Atoms, Eco-Feminism, and Moving Towards Love

A perspective shift

As I write this reflection, I am above the clouds flying to the other side of the world. The view from up here is spectacular! 

I can see rivers winding through the landscape, forests spanning for as far as the eye can see, farmlands growing varieties of crops, bustling cities with cars and neighborhoods, towering mountain ranges, and miles and miles of open water. Sadly, it is also all too obvious from my beautiful vantage point that much of our society is unsustainable. 

Small Actions – planting a tree, organizing an education event, going to the hardware store on a Friday afternoon to pick up river stones for a project -- add up to significant and measurable outcomes that take us from an extraction model of living with earth to a one of mutuality. This grassroots approach to climate stewardship keeps us grounded and hopeful, yet we must never lose sight of the bigger picture. 

Similar to how being in a plane grants new perspective, eco-feminism offers us a new angle or perspective that can be helpful to exploring our connections and responsibilities to the world around us.


“Before a system can be turned on its head and before we can bring peace and justice to people and creation, we must first become more intimately connected to our place. In our watershed the land, creatures, and people are all nourished by the same water; the more we come to know this, the more stake we have in its wellbeing, and the more accountable we are to it.”
- Erinn Fahey (1)

 

What is eco-feminism and how does it connect to IPC’s work? 

Eco-feminism, simply put, is the practice of looking for the intersections between gender and environment. It explores gendered inequalities and how these often parallel mistreatment of the earth. It invites us to look with care at the ways that we have learned to treat each other, and how we reflect these harmful behaviors into our interactions with creation. Loving action first requires seeing, and eco-feminism provides the perspective and tools to do just that.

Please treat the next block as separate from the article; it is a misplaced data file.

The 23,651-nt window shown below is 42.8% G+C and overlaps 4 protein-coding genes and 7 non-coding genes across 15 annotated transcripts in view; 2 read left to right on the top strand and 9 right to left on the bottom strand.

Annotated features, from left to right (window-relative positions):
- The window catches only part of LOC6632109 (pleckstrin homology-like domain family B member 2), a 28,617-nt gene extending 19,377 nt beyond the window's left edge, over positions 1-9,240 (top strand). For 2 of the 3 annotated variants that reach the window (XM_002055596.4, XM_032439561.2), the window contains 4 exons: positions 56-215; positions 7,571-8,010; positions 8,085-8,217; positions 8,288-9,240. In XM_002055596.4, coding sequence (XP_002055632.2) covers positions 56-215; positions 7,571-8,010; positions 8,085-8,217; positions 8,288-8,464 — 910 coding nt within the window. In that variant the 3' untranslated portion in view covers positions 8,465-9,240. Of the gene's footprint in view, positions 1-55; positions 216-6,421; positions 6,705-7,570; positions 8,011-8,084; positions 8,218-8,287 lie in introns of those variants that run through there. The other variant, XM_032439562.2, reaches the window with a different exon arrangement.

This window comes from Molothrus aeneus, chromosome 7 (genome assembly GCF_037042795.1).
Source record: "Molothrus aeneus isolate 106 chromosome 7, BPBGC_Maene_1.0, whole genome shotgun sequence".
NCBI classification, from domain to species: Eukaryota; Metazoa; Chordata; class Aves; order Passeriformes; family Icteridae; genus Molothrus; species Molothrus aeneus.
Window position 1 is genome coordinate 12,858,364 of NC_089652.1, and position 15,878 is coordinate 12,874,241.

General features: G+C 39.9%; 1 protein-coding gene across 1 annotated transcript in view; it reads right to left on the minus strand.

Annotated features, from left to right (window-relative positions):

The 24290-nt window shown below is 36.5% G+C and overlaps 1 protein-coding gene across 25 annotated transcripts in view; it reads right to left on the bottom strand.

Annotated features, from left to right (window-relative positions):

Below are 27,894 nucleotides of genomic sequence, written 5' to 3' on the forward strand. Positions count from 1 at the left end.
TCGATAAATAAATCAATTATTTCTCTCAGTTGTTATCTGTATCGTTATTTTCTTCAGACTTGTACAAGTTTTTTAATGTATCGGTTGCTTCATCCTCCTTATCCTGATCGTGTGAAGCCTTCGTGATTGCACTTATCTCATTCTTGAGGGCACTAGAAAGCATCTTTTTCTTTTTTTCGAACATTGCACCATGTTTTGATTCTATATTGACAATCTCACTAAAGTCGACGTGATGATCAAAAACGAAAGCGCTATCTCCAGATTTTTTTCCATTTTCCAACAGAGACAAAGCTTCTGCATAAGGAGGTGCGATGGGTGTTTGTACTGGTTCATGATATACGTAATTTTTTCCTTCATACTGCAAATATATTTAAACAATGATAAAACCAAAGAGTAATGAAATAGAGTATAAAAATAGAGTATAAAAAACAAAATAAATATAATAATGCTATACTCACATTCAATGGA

Transformative feminism (2) refuses to isolate issues of justice into single silos - it works for the eradication of all forms of oppression. All systems of oppression are interconnected and share similar origins, yet the ways our society affects different communities are not the same. Asmae Ourkiya writes, “Sexism, racism, homophobia, and transphobia are systemic forms of oppression that shape our relationships with each other by designing a hierarchical pyramid…this translates into how natural spaces are accessed and exploited. (3)

For this reason, it is important that eco-feminism be one discipline among many that engages in anti-oppression work. Eco-feminism specifically examines the hierarchies that are established which result in these oppressions, inviting humans to view ourselves as part of our local ecologies. It is both a de-emphasizing of the human experience while also affirming the key part we have in changing the trajectory of our future. It asks us to enter collaborative, mutual partnership with each other and the Earth, defying the unjust systems of power that disenfranchise the most vulnerable and hinder our collective flourishing. It imagines a world that moves beyond the practices of extraction, domination, and scarcity. The earth is generous in its nourishment of us, it is our responsibility to discover together how we might participate in that cycle of reciprocity in healthy and life-giving ways.


“Soul and soil are not separate. Neither are wind and spirit. Nor water and tears. We are eroding and evolving, at once, like the red rock landscape before me. Our grief is our love. Our love will be our undoing as we quietly disengage from the collective madness of the patriarchal mind that says aggression is the way forward.”
- Terry Tempest Williams (4)

 

An example of eco-feminism in action: